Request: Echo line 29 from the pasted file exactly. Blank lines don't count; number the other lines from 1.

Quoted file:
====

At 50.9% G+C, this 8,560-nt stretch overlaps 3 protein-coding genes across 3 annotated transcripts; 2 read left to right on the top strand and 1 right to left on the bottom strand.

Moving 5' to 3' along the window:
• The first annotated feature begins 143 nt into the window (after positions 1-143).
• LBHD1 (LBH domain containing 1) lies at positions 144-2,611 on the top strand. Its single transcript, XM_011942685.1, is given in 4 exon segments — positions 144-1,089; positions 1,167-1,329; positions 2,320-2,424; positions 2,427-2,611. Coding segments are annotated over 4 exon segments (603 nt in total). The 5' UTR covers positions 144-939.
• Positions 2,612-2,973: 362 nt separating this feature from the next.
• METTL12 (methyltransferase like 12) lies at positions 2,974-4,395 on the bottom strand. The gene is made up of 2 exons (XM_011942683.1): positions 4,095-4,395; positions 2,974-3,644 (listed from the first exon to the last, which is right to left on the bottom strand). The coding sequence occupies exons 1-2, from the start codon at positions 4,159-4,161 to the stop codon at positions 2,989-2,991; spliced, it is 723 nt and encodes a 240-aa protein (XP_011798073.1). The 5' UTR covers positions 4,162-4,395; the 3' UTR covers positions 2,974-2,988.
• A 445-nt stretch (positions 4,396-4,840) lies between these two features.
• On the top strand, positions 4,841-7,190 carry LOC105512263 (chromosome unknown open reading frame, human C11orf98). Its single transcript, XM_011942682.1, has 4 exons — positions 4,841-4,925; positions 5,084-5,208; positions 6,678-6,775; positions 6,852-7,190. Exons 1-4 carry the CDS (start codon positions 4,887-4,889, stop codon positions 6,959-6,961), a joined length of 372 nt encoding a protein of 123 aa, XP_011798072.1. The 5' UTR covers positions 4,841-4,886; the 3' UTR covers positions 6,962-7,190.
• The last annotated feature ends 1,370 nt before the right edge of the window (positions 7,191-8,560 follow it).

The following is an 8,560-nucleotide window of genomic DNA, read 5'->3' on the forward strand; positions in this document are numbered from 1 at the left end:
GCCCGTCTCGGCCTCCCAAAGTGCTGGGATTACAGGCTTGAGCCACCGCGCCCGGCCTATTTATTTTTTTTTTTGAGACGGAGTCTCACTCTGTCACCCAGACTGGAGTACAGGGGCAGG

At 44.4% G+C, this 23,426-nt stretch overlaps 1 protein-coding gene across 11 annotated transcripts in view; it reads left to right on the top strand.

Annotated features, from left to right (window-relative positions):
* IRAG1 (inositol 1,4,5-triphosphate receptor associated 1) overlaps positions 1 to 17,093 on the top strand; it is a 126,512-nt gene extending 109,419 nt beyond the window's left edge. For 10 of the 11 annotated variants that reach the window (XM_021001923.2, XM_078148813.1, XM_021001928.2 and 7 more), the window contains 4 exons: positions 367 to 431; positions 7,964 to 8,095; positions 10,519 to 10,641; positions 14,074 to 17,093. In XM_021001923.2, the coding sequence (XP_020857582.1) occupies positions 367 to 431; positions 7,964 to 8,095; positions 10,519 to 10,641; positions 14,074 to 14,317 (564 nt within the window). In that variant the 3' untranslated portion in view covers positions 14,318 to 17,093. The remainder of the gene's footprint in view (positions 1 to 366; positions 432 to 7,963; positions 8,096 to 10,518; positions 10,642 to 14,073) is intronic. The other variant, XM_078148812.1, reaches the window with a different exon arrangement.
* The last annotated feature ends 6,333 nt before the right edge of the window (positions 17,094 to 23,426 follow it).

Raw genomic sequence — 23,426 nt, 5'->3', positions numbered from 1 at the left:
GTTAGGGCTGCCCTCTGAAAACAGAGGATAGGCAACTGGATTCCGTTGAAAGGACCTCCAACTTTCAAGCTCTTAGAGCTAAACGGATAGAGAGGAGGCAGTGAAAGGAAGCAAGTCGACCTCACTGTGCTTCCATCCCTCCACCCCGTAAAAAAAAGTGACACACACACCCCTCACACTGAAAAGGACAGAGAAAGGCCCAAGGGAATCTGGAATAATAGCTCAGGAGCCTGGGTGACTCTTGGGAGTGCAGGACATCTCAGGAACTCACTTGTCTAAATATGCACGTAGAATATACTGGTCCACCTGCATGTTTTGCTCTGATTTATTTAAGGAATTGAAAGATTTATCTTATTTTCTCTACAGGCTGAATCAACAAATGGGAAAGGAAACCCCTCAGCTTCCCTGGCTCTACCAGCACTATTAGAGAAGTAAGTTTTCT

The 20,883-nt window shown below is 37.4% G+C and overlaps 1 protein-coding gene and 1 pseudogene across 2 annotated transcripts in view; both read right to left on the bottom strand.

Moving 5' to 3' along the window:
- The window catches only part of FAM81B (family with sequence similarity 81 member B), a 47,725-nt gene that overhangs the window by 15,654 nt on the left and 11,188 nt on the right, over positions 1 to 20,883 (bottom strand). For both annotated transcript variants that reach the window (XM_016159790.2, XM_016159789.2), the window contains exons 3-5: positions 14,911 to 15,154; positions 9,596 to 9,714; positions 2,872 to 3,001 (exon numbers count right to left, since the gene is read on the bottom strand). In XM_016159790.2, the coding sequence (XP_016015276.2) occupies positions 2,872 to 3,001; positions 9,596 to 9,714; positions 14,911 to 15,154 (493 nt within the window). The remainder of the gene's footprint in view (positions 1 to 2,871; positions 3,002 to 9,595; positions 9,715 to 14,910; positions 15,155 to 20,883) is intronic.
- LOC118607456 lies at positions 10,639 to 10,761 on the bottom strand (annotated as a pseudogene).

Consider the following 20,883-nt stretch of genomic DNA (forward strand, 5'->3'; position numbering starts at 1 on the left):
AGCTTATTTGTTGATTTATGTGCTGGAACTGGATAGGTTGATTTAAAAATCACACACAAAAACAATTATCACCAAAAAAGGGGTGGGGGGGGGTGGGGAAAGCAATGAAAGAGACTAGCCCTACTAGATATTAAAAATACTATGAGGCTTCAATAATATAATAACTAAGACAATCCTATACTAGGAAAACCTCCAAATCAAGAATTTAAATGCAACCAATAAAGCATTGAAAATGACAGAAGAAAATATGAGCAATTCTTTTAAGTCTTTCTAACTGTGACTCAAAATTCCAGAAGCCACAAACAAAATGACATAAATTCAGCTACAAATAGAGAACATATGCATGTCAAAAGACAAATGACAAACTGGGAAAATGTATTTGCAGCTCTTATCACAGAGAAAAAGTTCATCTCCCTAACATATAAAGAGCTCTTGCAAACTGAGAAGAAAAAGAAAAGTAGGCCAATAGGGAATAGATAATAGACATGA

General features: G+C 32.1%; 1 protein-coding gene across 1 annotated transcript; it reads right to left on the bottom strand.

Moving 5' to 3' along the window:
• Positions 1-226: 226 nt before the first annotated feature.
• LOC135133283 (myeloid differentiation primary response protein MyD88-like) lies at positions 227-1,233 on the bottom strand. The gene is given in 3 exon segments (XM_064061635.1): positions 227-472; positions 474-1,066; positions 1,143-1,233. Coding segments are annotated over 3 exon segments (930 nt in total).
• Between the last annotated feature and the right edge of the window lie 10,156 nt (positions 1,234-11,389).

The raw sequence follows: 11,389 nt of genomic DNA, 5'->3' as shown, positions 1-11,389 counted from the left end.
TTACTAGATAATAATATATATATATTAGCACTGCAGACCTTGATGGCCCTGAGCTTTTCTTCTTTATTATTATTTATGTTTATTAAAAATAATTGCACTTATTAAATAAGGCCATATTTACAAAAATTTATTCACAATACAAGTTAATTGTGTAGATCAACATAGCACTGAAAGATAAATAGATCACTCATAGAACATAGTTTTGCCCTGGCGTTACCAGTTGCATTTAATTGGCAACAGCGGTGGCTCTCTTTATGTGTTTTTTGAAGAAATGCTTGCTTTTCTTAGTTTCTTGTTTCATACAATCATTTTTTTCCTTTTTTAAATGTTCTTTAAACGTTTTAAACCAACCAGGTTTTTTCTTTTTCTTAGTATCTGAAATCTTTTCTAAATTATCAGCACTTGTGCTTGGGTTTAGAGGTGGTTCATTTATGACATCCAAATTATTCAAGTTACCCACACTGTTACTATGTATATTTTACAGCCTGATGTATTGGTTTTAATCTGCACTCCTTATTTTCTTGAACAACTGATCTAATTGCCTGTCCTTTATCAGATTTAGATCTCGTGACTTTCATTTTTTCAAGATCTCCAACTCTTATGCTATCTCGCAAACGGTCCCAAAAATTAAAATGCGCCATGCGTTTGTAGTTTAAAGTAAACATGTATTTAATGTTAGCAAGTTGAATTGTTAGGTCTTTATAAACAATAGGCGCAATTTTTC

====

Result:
The raw sequence follows: 11,389 nt of genomic DNA, 5'->3' as shown, positions 1-11,389 counted from the left end.